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Al Qaida threat on rise in Yemen

Analysts say former president Saleh may have used militant outfit for rabble-rousing

Image Credit: EPA
Members of the Yemeni military march beneath a poster of newly-elected Yemeni President Abd Rabbo Mansour Hadi, to demand the removalof General Mohammad Saleh Al Ahmar in Sana’a. The death toll in fighting between army and Al Qaida in south has risen to 139 on Monday.
Gulf News

Sana'a: To the disappointment of many analysts who had thought the threat of Al Qaida in Yemen would peter out when the political wrangling in the capital came to an end, the terrorist organisation, on the contrary, has amplified attacks on security forces.

As the new president was formally inaugurated in parliament, a car bomb shattered the gate of a presidential palace in the port city of Mukalla. At least 26 soldiers from the elite Republican Guard were killed. The incident was a big blow to the efforts of Yemen's split forces that have battled Al Qaida for more than a decade. The terrorists who claimed responsibility for the attack vowed to orchestrate more ferocious attacks.

In less than a week, they attacked two military bases in two provinces, killed and kidnapped security officers and assaulted army soldiers in the province of Abyan, killing 60 soldiers. For many observers in Yemen, these attacks are not a stroke of luck of Al Qaida, rather some people in the shadows were paving the way for Al Qaida to destabilise the country.

New goals

The terrorists have recently changed their means and goals. "In the recent attack, Al Qaida used car bombs in their attacks for the first time. They also added new goals; the Republican Guard, Central Security and presidential palaces," said Nabeel Al Bukairi, an expert on Al Qaida and other terrorist groups.

Al Bukairi thinks there are some parties who play the violence card for political purposes. He didn't rule out the possibility of involvement of the former regime.

"There is no doubt the regime of ex-president Ali Abdullah Saleh is one of these parties. Saleh's regime has used Al Qaida as a card to intimidate the international community to keep him in power."

Al Bukairi claimed that the former commander of the Southern Area, Mahdi Magoula, was dismissed from his post because of his involvement in aiding terrorists in Abyan.

"When the militants took control of Abyan last year, news agencies reported that government facilities in the province were handed over to the militants. It is no coincidence that when Mahdi leaves office, Al Qaida militants slain soldiers and seized heavy weapons in Abyan this week."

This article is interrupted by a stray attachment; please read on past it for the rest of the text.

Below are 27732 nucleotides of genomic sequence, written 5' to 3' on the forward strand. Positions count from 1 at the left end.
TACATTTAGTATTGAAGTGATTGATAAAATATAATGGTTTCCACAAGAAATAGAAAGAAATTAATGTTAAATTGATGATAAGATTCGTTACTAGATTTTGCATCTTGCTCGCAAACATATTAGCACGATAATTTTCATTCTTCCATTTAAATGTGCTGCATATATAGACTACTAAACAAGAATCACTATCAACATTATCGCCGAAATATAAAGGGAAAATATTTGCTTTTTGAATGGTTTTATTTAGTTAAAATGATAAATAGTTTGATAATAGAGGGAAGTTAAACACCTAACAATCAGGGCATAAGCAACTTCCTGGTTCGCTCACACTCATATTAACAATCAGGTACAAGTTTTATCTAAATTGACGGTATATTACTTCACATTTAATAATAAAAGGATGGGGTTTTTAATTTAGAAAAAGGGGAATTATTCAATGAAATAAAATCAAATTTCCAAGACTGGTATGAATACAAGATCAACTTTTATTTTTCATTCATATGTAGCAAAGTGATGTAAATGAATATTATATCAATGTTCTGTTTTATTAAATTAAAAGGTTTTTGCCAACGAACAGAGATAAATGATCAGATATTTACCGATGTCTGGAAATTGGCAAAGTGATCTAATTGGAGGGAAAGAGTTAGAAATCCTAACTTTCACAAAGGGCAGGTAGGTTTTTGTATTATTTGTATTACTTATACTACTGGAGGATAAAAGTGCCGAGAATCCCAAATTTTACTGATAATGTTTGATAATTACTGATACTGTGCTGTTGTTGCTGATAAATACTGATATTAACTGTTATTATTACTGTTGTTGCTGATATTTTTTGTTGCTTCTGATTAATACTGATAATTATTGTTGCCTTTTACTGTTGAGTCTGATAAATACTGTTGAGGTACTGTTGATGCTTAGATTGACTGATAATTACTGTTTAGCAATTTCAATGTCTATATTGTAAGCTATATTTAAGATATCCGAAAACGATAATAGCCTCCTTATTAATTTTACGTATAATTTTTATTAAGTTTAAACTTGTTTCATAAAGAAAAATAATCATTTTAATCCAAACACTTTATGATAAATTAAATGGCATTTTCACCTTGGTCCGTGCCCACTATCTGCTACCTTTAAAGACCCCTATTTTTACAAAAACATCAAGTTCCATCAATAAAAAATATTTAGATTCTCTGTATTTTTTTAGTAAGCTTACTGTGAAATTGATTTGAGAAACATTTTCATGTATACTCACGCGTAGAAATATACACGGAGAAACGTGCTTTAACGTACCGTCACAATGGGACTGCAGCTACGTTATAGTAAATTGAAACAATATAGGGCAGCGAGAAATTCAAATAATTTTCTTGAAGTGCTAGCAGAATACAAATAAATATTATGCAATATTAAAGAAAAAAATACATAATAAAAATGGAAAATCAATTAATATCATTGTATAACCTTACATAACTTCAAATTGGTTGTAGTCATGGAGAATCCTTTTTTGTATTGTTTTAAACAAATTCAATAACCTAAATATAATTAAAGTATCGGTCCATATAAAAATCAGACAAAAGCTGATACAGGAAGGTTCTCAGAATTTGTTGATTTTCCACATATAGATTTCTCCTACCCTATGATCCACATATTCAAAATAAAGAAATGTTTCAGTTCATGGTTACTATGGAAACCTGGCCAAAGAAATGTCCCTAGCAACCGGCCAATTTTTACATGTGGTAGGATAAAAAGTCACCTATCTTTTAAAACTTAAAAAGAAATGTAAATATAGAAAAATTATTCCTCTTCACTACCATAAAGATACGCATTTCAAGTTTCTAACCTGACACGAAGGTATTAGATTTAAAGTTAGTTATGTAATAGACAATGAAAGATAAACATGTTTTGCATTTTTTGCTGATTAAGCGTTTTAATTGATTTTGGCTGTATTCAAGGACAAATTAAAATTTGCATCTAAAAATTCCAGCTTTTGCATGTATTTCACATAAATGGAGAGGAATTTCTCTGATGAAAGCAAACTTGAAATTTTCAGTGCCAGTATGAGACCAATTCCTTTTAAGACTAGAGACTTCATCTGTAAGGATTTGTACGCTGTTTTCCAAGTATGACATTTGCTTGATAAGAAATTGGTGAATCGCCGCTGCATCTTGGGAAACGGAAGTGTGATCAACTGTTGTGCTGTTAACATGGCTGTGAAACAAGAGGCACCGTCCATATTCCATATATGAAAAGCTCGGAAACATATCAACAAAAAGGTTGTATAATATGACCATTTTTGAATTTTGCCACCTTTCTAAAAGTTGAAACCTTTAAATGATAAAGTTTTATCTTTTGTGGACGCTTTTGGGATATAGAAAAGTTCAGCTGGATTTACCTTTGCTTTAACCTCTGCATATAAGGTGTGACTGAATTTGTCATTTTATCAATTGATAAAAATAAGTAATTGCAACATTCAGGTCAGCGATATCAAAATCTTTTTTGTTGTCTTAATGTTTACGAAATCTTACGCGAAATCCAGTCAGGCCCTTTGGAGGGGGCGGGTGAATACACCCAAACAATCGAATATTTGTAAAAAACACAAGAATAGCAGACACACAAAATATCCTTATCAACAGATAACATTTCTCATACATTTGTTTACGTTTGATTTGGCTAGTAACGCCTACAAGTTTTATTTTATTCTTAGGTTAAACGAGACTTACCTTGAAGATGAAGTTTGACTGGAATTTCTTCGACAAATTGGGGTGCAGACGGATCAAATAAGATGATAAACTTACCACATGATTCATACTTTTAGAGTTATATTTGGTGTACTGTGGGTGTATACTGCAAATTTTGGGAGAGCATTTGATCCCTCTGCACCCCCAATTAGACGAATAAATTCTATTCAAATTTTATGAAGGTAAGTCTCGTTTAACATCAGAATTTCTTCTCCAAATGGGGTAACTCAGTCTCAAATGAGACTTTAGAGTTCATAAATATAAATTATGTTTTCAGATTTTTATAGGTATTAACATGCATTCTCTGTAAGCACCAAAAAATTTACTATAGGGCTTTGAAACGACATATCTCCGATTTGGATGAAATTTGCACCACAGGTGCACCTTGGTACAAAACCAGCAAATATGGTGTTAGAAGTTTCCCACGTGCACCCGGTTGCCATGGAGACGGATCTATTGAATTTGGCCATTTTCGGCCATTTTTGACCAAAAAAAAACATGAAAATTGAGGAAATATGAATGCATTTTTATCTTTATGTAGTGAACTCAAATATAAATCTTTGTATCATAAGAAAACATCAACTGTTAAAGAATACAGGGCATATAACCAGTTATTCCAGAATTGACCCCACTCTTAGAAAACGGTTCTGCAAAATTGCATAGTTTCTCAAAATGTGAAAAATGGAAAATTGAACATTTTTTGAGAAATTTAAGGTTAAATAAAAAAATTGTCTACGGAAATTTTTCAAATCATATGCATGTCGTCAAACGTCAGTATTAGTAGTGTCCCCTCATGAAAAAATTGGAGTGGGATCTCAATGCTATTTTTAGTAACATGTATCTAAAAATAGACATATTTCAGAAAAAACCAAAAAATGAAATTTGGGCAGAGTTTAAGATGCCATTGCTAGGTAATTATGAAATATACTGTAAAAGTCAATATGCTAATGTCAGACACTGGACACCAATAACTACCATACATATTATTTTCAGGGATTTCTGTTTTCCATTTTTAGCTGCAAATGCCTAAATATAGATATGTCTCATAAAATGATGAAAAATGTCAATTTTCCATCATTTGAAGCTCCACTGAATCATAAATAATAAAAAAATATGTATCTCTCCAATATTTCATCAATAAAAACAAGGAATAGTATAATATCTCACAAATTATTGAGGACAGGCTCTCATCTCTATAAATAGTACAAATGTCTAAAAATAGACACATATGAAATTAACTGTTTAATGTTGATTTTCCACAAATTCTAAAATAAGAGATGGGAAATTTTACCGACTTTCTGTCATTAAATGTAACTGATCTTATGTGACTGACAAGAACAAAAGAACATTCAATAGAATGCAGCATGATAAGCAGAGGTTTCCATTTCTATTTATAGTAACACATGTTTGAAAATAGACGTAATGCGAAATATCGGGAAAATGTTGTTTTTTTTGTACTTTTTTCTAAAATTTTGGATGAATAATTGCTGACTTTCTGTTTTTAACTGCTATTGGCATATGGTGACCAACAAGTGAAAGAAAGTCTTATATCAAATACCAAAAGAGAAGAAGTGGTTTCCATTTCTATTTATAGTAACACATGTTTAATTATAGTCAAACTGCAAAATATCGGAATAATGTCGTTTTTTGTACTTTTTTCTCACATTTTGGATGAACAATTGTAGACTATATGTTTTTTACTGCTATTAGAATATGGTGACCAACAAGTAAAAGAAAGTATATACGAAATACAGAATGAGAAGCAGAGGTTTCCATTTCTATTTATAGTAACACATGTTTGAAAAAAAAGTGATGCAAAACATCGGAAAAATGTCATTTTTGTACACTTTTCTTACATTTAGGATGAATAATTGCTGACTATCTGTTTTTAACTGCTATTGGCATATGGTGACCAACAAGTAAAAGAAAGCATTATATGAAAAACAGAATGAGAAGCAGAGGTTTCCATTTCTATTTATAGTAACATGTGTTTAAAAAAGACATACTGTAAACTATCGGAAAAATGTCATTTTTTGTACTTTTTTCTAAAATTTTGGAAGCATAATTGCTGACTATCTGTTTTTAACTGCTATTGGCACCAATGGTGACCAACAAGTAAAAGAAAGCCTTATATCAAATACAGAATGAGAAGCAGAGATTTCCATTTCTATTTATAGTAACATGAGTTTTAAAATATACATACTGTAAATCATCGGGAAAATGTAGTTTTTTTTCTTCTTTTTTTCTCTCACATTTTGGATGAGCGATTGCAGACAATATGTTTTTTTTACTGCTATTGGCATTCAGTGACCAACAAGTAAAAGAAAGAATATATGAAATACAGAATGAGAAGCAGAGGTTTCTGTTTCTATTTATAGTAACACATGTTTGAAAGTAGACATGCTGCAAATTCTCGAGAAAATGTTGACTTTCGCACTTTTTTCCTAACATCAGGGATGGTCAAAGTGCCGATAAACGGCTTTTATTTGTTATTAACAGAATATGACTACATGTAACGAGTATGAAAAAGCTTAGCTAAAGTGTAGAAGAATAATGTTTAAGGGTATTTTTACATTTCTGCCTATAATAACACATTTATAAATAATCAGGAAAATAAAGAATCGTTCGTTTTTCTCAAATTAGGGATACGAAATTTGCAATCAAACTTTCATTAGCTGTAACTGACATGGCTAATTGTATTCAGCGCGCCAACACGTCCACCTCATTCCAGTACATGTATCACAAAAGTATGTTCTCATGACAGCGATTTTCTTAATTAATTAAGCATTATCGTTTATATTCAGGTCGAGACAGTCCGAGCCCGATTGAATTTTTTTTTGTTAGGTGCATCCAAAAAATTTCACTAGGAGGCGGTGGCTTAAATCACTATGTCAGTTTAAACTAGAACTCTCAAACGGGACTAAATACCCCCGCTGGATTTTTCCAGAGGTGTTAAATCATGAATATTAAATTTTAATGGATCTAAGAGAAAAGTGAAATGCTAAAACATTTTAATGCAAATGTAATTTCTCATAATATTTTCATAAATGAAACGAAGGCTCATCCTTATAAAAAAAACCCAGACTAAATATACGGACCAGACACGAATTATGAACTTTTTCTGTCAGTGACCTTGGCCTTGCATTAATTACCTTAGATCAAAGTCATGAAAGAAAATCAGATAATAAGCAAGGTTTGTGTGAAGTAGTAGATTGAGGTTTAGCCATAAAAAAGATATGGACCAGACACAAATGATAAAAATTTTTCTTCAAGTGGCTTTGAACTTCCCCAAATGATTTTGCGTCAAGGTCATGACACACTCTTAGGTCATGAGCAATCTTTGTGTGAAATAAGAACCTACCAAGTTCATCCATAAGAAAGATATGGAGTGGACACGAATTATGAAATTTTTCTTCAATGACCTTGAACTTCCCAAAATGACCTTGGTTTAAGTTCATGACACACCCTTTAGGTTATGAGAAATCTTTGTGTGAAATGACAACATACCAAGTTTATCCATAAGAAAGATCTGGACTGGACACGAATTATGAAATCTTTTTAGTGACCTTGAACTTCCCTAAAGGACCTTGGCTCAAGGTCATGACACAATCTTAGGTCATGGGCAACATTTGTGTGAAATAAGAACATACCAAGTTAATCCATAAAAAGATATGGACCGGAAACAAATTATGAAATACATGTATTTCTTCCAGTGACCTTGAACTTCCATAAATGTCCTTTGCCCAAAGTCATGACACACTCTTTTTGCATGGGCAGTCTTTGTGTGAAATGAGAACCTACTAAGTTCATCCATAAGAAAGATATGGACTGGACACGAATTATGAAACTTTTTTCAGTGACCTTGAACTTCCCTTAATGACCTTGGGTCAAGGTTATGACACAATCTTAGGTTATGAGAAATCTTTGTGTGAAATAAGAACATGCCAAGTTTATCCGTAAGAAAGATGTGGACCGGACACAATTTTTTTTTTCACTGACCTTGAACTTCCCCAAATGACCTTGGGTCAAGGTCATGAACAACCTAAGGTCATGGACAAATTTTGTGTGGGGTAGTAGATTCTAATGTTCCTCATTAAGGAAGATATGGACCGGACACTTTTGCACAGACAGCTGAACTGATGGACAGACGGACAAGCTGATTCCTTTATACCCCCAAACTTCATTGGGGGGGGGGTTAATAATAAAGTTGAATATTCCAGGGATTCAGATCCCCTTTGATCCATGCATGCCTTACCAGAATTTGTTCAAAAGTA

Mahdi's division of the military area is mainly responsible for sending military reinforcements to the battling forces in the Al Qaida-held province. He is also known for his alliance to Saleh. He backed Saleh last year when dozens of his senior followers deserted him after the death of 52 protesters in the capital on March 28.

Other observers like Abdul Bari Taher agreed with Al Bukairi that Saleh has used Al Qaida in rabble-rousing.

"Saleh's regime wants to say that either you leave my relatives and I to run the country or I will create havoc. Al Qaida is not that strong and we have a trained army that defeats it easily. But the problem is with the leader of the army."

Taher, a political analyst, said the Al Qaida threat is getting bigger. "Al Qaida is like cancer that spreads very quickly."

"The Islamist fighters, who returned to Yemen in the early 90s from Afghanistan during the war with the Russians, set the foundation for Al Qaida ideologies in Yemen. Yemen returnees integrated into the political system. Many of them were given high positions in Saleh's party like Tarek Al Fadhli," Al Bukairi said.

During the civil war in 1994, the former jihadists were used by Saleh's regime to fight the communists in the south.

Internet expertise

"Saleh promised Bin Laden the South would be his Islamic state," Taher recalled.

As those fighters got older, another young generation of jihadists sprang into being. The new generation has expertise with the internet which enabled them to establish connection with other jihadists world-wide. They absorbed doctrines and adopted violence as a means to achieve their goal of building an Islamic state.

Al Bukairi said Yemen's failed state, locked political horizon and unrest were contributing factors that drove the young generation to embrace violence. "I suggest organising re-education sessions in which Islamic intellectuals disprove their extremist ideas", he added.

However, Tarek added another solution to the Al Qaida issue — removing Saleh and his influential relatives from power.